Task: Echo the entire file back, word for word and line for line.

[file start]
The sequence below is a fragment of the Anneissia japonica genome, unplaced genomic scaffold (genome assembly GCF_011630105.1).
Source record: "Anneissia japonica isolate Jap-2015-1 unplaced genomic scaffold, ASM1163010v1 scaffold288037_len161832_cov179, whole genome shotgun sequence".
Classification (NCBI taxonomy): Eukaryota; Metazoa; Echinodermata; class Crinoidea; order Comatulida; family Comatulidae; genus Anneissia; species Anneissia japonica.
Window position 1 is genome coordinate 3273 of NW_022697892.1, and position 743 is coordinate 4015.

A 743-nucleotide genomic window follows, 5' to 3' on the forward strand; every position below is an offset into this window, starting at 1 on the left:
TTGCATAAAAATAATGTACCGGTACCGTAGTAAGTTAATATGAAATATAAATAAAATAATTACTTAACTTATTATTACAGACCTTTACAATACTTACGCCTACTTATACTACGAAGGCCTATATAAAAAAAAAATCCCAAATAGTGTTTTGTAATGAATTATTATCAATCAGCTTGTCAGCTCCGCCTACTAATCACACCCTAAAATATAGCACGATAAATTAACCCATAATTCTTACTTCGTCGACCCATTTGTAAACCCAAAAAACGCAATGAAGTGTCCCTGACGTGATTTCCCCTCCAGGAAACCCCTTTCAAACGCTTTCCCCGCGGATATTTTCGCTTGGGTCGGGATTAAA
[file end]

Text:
The sequence below is a fragment of the Anneissia japonica genome, unplaced genomic scaffold (genome assembly GCF_011630105.1).
Source record: "Anneissia japonica isolate Jap-2015-1 unplaced genomic scaffold, ASM1163010v1 scaffold288037_len161832_cov179, whole genome shotgun sequence".
Classification (NCBI taxonomy): Eukaryota; Metazoa; Echinodermata; class Crinoidea; order Comatulida; family Comatulidae; genus Anneissia; species Anneissia japonica.
Window position 1 is genome coordinate 3273 of NW_022697892.1, and position 743 is coordinate 4015.

A 743-nucleotide genomic window follows, 5' to 3' on the forward strand; every position below is an offset into this window, starting at 1 on the left:
TTGCATAAAAATAATGTACCGGTACCGTAGTAAGTTAATATGAAATATAAATAAAATAATTACTTAACTTATTATTACAGACCTTTACAATACTTACGCCTACTTATACTACGAAGGCCTATATAAAAAAAAAATCCCAAATAGTGTTTTGTAATGAATTATTATCAATCAGCTTGTCAGCTCCGCCTACTAATCACACCCTAAAATATAGCACGATAAATTAACCCATAATTCTTACTTCGTCGACCCATTTGTAAACCCAAAAAACGCAATGAAGTGTCCCTGACGTGATTTCCCCTCCAGGAAACCCCTTTCAAACGCTTTCCCCGCGGATATTTTCGCTTGGGTCGGGATTAAA